Traveling by Grace Paley
My mother and sister were traveling south. The year was 1927. They had begun their journey in New York. They were going to visit my brother, who was studying in the South Medical College of Virginia. Their bus was an express and had stopped only in Philadelphia, Wilmington, and now Washington. Here, the darker people who had gotten on in Philadelphia or New York rose from their seats, put their bags and boxes together, and moved to the back of the bus. People who boarded in Washington knew where to seat themselves. My mother had heard that something like this would happen. My sister had heard of it, too. They had not lived in it. This reorganization of passengers by color happened in silence. My mother and sister remained in their seats, which were about three-quarters of the way back.
When everyone was settled, the bus driver began to collect tickets. My sister saw him coming. She pinched my mother: Ma! Look! Of course, my mother saw him, too. What frightened my sister was the quietness. The white people in front, the black people in back—silent.
The driver sighed, said, You can’t sit here, ma’am. It’s for them, waving over his shoulder at the Negroes, among whom they were now sitting. Move, please.
My mother said, No.
He said, You don’t understand, ma’am. It’s against the law. You have to move to the front.
My mother said, No.
When I first tried to write this scene, I imagined my mother saying, That’s all right, mister, we’re comfortable. I can’t change my seat every minute. I read this invention to my sister. She said it was nothing like that. My mother did not try to be friendly or pretend innocence. While my sister trembled in the silence, my mother said, for the third time, quietly, No. Somehow finally, they were in Richmond. There was my brother in school among so many American boys. After hugs and my mother’s anxious looks at her young son, my sister said, Vic, you know what Mama did?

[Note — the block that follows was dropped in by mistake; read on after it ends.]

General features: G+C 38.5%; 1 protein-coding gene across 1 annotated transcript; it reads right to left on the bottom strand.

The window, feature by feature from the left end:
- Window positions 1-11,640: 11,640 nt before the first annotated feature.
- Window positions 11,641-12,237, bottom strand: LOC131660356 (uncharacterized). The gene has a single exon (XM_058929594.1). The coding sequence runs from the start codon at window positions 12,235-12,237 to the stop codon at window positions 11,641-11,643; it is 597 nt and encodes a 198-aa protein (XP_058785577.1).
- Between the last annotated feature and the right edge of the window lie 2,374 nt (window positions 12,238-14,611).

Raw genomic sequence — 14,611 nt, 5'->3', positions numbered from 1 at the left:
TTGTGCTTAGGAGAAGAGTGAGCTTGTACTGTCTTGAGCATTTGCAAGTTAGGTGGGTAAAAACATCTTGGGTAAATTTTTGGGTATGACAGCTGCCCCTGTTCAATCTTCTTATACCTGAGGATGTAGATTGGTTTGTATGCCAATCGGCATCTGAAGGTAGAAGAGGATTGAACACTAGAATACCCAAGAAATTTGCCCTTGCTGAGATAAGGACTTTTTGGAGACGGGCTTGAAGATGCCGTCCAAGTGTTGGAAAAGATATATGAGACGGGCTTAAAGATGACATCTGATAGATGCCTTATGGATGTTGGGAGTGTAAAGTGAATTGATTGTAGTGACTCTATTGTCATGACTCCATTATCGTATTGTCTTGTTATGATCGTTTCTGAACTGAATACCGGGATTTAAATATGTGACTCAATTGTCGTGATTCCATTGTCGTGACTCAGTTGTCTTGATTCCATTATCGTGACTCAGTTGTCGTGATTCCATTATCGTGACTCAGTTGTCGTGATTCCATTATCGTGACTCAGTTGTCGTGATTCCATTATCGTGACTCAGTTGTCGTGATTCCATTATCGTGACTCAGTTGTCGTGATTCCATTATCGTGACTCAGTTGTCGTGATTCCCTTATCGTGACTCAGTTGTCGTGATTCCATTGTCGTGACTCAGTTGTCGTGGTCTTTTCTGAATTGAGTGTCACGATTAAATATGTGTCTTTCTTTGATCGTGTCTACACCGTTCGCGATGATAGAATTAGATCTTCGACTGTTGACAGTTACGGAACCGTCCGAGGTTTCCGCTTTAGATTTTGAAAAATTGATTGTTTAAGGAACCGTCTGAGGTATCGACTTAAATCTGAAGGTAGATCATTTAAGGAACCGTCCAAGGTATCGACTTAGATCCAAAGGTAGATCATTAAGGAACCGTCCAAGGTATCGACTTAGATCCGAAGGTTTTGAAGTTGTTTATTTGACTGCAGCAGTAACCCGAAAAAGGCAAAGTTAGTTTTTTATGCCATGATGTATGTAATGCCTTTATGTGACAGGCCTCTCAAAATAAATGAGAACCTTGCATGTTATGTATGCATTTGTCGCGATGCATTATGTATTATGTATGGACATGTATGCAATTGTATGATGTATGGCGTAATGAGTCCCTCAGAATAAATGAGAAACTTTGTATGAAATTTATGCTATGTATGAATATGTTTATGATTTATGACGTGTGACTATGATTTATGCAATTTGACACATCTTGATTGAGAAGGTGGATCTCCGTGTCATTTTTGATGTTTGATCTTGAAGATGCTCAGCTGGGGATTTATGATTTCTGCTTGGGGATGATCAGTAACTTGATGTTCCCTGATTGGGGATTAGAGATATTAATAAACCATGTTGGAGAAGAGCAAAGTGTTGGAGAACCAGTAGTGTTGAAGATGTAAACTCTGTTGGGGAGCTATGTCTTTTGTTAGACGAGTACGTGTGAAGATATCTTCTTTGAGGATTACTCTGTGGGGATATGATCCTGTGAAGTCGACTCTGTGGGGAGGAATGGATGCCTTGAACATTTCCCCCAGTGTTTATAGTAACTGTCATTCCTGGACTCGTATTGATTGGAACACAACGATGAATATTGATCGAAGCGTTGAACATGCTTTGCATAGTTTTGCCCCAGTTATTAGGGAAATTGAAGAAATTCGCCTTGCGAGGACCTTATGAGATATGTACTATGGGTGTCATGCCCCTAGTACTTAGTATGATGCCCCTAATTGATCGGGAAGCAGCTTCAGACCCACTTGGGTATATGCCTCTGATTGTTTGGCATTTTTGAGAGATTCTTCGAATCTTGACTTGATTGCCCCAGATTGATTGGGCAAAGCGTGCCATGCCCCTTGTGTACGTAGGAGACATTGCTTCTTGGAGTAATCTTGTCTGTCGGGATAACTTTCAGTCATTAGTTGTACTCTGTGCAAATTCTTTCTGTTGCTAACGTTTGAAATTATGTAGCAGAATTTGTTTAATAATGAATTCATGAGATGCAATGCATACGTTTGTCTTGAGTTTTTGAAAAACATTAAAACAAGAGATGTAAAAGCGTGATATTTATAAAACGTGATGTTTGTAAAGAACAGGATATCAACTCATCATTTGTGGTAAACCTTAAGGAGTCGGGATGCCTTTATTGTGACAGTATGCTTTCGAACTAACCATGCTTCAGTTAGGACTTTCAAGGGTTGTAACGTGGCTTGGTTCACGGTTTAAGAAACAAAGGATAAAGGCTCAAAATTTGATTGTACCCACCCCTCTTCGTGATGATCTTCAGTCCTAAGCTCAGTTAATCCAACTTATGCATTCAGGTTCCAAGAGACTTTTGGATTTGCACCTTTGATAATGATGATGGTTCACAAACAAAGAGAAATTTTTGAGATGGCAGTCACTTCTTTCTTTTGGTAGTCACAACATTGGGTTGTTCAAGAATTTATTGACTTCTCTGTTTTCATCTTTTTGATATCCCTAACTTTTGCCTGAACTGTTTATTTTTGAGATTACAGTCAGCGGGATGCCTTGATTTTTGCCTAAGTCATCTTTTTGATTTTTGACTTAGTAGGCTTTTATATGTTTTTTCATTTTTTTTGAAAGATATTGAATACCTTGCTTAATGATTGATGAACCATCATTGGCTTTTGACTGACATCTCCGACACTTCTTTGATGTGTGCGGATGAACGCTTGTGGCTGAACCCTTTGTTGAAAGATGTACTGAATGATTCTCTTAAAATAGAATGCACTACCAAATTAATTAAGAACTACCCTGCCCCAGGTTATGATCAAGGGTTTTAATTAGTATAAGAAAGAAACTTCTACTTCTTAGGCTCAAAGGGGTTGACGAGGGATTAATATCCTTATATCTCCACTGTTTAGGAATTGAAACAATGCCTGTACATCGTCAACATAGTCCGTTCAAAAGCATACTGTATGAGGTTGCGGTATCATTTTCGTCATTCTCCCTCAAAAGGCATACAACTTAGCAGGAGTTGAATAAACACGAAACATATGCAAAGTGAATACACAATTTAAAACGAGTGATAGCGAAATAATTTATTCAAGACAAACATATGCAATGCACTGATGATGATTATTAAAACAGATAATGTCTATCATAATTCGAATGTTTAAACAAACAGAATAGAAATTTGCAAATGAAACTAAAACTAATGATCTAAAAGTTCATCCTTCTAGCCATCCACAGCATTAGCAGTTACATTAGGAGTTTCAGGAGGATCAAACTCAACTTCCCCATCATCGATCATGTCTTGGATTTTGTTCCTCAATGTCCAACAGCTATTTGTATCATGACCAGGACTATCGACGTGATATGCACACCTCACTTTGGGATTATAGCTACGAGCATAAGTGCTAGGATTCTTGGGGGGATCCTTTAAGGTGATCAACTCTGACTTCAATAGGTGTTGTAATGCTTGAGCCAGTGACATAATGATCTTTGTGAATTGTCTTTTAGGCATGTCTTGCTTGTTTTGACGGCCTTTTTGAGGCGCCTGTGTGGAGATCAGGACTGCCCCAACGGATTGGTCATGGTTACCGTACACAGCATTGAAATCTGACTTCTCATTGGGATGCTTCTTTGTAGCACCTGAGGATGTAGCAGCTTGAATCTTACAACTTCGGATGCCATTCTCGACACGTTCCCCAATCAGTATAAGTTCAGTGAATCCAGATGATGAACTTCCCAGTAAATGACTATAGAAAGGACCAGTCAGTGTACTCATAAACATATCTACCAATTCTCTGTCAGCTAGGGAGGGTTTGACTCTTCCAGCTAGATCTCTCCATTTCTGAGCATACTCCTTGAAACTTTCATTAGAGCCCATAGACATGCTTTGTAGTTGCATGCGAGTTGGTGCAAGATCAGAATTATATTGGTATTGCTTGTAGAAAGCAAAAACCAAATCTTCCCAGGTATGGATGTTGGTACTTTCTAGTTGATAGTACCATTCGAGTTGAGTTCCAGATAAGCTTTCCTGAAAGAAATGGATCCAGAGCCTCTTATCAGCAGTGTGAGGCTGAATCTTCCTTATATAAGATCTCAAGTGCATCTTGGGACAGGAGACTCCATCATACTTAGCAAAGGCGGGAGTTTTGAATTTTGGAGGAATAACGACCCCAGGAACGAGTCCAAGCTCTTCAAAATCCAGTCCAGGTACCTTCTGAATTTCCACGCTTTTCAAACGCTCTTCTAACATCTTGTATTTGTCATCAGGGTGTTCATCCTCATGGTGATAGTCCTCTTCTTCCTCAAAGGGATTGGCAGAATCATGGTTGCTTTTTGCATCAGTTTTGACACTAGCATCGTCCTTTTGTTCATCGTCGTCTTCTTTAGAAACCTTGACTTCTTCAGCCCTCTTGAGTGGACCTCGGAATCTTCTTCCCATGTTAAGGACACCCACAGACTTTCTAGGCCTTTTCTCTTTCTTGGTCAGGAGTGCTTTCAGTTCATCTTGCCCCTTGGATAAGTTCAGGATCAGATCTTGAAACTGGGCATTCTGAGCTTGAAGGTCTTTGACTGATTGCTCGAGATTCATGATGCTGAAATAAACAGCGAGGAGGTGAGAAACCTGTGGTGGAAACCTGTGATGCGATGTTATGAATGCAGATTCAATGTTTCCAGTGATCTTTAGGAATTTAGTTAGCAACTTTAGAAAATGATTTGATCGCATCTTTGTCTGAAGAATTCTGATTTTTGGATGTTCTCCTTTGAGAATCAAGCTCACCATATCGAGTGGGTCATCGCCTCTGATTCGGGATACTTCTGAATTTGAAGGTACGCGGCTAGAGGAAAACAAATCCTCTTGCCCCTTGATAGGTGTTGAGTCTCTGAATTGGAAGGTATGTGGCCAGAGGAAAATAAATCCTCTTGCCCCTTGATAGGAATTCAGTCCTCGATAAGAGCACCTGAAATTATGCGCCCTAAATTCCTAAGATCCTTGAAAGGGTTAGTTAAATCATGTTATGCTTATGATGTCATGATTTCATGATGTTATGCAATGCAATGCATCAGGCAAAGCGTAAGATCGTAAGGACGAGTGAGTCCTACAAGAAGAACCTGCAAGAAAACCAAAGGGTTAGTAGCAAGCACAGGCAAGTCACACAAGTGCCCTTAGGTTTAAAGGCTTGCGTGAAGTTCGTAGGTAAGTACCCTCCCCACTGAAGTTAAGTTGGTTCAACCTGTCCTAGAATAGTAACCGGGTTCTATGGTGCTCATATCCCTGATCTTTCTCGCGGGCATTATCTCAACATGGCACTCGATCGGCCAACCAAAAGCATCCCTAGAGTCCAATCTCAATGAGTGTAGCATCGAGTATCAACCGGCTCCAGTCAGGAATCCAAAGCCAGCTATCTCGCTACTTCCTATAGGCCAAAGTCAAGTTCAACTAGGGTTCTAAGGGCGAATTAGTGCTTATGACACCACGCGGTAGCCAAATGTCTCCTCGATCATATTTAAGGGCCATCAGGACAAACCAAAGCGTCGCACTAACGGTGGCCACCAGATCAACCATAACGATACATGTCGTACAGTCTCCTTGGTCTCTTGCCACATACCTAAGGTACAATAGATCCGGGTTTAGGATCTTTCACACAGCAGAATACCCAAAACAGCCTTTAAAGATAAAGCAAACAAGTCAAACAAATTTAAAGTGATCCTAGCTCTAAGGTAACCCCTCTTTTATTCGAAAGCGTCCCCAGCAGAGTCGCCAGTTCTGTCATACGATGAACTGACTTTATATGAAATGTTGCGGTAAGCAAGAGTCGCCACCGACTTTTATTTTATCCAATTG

My brother remembers thinking, What? Oh! She wouldn’t move? He had a classmate, a Jewish boy like himself, but from Virginia, who had had a public confrontation with a Negro man. He had punched that man hard, knocked him down. My brother couldn’t believe it. He was stunned. He couldn’t imagine a Jewish boy wanting to knock anyone down. He had never wanted to. But he thought, looking back, that he had been set down to work and study in a nearly foreign place and had to get used to it. Then he told me about the Second World War, when the disgrace of black soldiers being forced to sit behind white German POWs shook him. Shamed him.
About fifteen years later, in 1943, in early summer, I rode the bus for about three days from New York to Miami Beach, where my husband in sweaty fatigues, along with hundreds of other boys, was trudging up and down the streets and beaches to prepare themselves for war.
By late afternoon of the second long day, we were well into the South, beyond Richmond, maybe South Caroline or Georgia. My excitement about travel in the wide world was damaged a little by a sudden fear that I might not recognize Jess or he, me. We hadn’t seen each other for two months. I took a photograph out of my pocket; yes, I would know him.
I had been sleeping waking reading writing dozing waking. So many hours, the movement of the passengers was something like a tide that sometimes ebbed and now seemed to be noisily rising. I opened my eyes to the sound of new people brushing past my aisle seat. And looked up to see a colored woman holding a large sleeping baby, who, with the heaviness of sleep, his arms so tight around her neck, seemed to be pulling her head down. I looked around and noticed that I was in the last white row. The press of travelers had made it impossible for her to move farther back. She seemed so tired and I had been sitting and sitting for a day and a half at least. Not thinking, or maybe refusing to think, I offered her my seat.